Princess Leia – My Sci-Fi Feminist Icon

I’ve recently been thinking a lot about what makes a strong female character- strong? There was recently a meme going around presenting pop culture female icons versus sci-fi female icons, implying sci-fi characters were better role models. Then another meme was created as a response, showing some examples of poor female representations of sci-fi, implying that the geek community has no right to present itself as feminist. One aspect that stands out in the positive role model meme is that all the women are in the military and are known for being tough. This is a classic example of how our society views masculinity as a sign of strength while femininity is always seen as weak. Tomboy = good, Girly girl = bad. As a wearer of dresses, I’ve always found this insulting. My biggest issue with the negative role model meme is its inclusion of Princess Leia in her slave costume. I hope the creator of the graphic is trying to say that even stronger female characters get relegated to eye candy in sci-fi, because, to me, Leia is one of the strongest, most complete female characters in sci-fi history due to her ability to be tough and in charge without relinquishing her femininity.

While Princess Leia is royalty she is no damsel in distress. She is an active member of the rebellion. Without her giving the Death Star plans to R2-D2 when her ship is boarded, the rebellion would have most likely been squashed. She also is seen giving orders to the troops and actively participates in the Battle of Endor. And, while she does need to be save in A New Hope, she isn’t some poor victim, and not only sasses her rescuers but takes control of the situation by firing a few shots and finding an exit plan. She also never cracks under pressure. When General Tarkin (to whom she delivers one of the most awesome put-down in film history) threatens to destroy her home planet and everyone she loves, she doesn’t reveal the true rebel base. While the gold bikini is a bit much, even as a slave Leia kicks ass, strangling Jabba to death with her own chains.
Leia is involved in a romance (and a sort of love triangle until it’s revealed two of the participants are related) but it is a love based on respect. While Han Solo is initially taken aback by Leia’s independence, he is enviably won over by her refusal to do what she’s told. Harrison Ford’s “I know” is one of film’s most famous ad libs, but Leia throws it right back in Solo’s face as she saves his life in Return of the Jedi.
Gold bikini aside, Leia isn’t as sexualized as most sci-fi/action movie females. Leia is pretty, not aggressively hot. She’s someone girls can relate to because nothing about her is over-the-top. She’s the intergalactic girl next door who doesn’t shy away from a fight but still can wear dresses and try new things with her hair. One truth about feminism that often gets ignored is it should be about women have the opportunity to be/do whatever they want and not sticking to one specific mold.

Why Pixar Always Makes Me Cry Like A Baby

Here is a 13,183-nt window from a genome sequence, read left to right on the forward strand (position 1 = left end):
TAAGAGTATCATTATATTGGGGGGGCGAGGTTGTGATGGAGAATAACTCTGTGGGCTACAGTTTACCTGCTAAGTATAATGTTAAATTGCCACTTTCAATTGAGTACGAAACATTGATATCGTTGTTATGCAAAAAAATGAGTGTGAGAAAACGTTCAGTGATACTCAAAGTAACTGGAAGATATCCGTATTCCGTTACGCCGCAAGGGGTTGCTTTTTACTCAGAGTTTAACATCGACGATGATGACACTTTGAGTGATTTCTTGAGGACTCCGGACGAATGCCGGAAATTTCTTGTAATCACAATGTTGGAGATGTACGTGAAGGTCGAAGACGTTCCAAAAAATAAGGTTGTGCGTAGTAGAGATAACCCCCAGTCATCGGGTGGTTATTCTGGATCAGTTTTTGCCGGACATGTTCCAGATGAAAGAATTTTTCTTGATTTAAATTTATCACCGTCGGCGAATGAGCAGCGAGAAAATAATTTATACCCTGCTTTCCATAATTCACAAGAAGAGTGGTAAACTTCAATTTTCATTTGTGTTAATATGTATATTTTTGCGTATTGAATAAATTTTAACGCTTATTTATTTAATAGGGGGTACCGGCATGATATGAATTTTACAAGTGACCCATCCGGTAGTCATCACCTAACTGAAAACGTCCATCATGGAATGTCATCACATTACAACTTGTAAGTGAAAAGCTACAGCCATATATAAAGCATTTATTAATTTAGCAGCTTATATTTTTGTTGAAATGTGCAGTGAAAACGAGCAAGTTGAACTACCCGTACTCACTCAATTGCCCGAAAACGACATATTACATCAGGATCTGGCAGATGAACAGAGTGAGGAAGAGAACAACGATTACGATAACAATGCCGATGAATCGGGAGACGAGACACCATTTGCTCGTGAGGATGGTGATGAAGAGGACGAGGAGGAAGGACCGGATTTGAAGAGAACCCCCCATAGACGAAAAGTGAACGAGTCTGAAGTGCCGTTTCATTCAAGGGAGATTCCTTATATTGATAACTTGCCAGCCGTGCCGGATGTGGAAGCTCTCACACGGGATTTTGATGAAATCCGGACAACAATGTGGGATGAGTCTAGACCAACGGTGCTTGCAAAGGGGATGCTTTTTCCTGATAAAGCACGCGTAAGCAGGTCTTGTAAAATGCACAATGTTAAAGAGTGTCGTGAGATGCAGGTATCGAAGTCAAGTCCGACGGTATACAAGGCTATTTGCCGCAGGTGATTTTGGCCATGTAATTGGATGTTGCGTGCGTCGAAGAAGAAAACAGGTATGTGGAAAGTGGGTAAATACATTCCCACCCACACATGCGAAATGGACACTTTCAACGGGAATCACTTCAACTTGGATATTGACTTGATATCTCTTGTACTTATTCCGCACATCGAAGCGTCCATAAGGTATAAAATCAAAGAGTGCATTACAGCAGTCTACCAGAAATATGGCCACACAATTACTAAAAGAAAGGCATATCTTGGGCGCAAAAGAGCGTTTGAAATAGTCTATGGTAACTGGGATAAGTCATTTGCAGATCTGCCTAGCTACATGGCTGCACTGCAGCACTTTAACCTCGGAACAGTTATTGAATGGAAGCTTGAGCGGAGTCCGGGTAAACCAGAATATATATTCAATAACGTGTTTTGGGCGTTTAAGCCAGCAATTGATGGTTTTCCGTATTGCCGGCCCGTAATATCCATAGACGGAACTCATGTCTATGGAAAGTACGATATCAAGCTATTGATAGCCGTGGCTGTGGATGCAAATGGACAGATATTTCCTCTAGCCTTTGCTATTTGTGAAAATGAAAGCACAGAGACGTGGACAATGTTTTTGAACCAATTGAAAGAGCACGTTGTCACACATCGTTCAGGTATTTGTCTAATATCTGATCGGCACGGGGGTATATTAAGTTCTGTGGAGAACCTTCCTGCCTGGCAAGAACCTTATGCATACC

No film studio has made me cry as consistently as Pixar. It sounds a little silly, considering they make children’s cartoons, but I know I’m not alone. Their latest film Brave came out last week, and while it’s getting mixed reviews, some have admitted to not making it out dried eye. I’ve asked myself, what do these storytellers do that allows them to pull on my heart strings like no other? The answer, I believe, is that they are masters at creating empathy. They allow you to put yourself in their characters shoes and identify the emotions they are feeling.
One way Pixar creates empathy is through simplicity. Because these are stories that are supposed to be understood by children, the characters and the plots can’t be too complicated, but this helps the situations become more identifiable for the adults in the audience. Everyone can see a bit of themselves in these characters because they don’t have a lot of specifics getting in the way of making a true connection. In the Toy Story series, all the toys have the same goal- to be loved by their kid. This need drives all the action in each film. It doesn’t really matter that Woody is a cowboy, Buzz is an astronaut, and Lotso is a bear that smells like strawberries, their need for love from their kid is what defines them, and love is something everyone has experienced in some way and, sadly, so is the loss of love. You don’t have to know any specifics about the characters or the plot of Toy Story 2 to feel the emotional impact of Jessie’s Song. All you have to do is hear Jessie explain that Emily was once like Andy and then watch her face as Emily outgrows her and later discards her. Tom Hanks admitted that he found himself bawling at the premiere over that little cowgirl doll! It’s a scene so powerful, I tear up just thinking about it! Great, now my keyboard is all wet!
Also, the themes they touch on are universal. In Finding Nemo Marlin is an overprotective father who just wants to keep his son safe. Nemo is a son who wants independence but gets in trouble when he bites off more than he can chew. Almost every family has experienced this dynamic and can empathize with Marlin’s anguish as he searches for his son.